After hemming and hawing and against strong opposition from many in the party base, the Social Democrats (SPD) voted Thursday to enter into talks with Chancellor Angela Merkel’s Christian Democrats to form a new grand coalition government – but without committing to a successful conclusion of those negotiations.
The vote came in a tumultuous convention which laid bare the divisions plaguing the party. The lackluster leadership of party chair Martin Schulz was more apparent than ever as he took responsibility for the SPD’s worst-ever postwar results but put himself forward for a renewed term as party leader. He won that vote.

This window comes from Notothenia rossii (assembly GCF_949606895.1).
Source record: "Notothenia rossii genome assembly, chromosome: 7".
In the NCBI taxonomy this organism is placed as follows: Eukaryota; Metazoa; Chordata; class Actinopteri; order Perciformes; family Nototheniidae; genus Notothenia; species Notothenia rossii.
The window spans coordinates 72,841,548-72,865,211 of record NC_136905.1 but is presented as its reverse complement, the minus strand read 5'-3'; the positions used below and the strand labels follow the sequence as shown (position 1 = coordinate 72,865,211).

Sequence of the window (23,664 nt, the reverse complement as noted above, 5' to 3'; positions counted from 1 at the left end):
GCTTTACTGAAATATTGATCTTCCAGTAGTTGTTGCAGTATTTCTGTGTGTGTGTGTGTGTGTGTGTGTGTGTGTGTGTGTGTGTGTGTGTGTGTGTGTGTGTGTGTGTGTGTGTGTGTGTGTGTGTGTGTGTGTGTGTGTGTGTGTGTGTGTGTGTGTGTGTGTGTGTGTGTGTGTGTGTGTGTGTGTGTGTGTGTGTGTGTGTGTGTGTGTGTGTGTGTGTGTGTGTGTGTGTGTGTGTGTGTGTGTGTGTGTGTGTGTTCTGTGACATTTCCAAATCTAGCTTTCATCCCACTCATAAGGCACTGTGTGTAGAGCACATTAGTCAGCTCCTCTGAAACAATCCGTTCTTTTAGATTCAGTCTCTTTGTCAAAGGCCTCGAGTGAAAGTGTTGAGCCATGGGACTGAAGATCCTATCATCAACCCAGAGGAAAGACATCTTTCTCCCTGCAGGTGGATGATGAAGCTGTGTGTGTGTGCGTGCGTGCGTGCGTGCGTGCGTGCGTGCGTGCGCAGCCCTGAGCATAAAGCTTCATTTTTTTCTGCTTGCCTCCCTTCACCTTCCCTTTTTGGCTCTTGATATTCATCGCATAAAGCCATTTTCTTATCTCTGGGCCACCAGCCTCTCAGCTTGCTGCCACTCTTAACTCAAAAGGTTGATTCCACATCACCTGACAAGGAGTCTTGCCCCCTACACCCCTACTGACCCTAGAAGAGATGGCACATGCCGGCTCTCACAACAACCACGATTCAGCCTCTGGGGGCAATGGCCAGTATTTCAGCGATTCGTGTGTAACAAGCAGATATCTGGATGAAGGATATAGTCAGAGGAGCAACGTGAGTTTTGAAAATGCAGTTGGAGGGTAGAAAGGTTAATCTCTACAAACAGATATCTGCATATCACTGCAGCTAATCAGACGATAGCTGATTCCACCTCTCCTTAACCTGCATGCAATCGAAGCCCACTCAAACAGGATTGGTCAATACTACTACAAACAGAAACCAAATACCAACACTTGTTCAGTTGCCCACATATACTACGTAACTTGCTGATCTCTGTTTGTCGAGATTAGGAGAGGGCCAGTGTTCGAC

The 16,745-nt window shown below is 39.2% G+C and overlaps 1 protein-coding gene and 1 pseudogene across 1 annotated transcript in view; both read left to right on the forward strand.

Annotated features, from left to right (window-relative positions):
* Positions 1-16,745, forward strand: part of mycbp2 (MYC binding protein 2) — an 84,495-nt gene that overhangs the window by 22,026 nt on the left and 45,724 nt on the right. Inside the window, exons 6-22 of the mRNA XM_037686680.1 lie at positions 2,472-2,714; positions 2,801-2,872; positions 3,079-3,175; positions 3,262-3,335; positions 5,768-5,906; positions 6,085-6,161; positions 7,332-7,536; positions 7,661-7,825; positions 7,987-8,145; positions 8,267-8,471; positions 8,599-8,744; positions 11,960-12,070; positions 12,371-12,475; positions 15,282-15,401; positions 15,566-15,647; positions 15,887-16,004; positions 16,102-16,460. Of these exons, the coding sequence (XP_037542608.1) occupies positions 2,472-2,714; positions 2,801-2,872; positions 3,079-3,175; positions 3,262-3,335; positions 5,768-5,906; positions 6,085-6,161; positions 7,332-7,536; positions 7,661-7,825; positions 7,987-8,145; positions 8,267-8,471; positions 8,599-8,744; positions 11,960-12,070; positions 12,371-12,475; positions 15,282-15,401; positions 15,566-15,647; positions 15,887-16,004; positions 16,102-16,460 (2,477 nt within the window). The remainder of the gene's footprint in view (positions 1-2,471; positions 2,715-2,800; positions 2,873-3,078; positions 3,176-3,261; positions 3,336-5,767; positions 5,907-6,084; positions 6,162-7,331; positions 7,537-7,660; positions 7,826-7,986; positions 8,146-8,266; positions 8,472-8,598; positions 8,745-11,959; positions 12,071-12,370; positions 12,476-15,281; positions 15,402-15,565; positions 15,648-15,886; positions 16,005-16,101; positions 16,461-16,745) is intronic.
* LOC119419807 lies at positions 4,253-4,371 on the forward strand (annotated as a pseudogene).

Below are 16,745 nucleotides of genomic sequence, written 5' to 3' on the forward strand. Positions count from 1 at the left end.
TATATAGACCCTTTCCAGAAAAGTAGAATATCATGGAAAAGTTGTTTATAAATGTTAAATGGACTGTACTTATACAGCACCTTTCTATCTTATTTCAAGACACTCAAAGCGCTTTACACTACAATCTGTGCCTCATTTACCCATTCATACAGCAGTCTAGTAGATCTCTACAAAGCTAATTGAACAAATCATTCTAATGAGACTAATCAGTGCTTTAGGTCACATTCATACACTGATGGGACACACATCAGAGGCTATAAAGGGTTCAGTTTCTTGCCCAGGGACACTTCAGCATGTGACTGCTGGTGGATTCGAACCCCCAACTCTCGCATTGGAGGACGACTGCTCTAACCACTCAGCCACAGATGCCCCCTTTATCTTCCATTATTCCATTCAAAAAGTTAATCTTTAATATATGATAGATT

But it was his zigzag course regarding a new grand coalition with Ms. Merkel’s conservatives that was the most divisive. In the immediate aftermath of the September 24 election, the SPD leader summarily rejected any possibility of renewing the coalition, forcing Ms. Merkel into talks with two smaller parties, the Free Democrats and Greens, which ultimately collapsed. It proved impossible even with Ms. Merkel’s demonstrated political skills to bring these two parties under the same umbrella.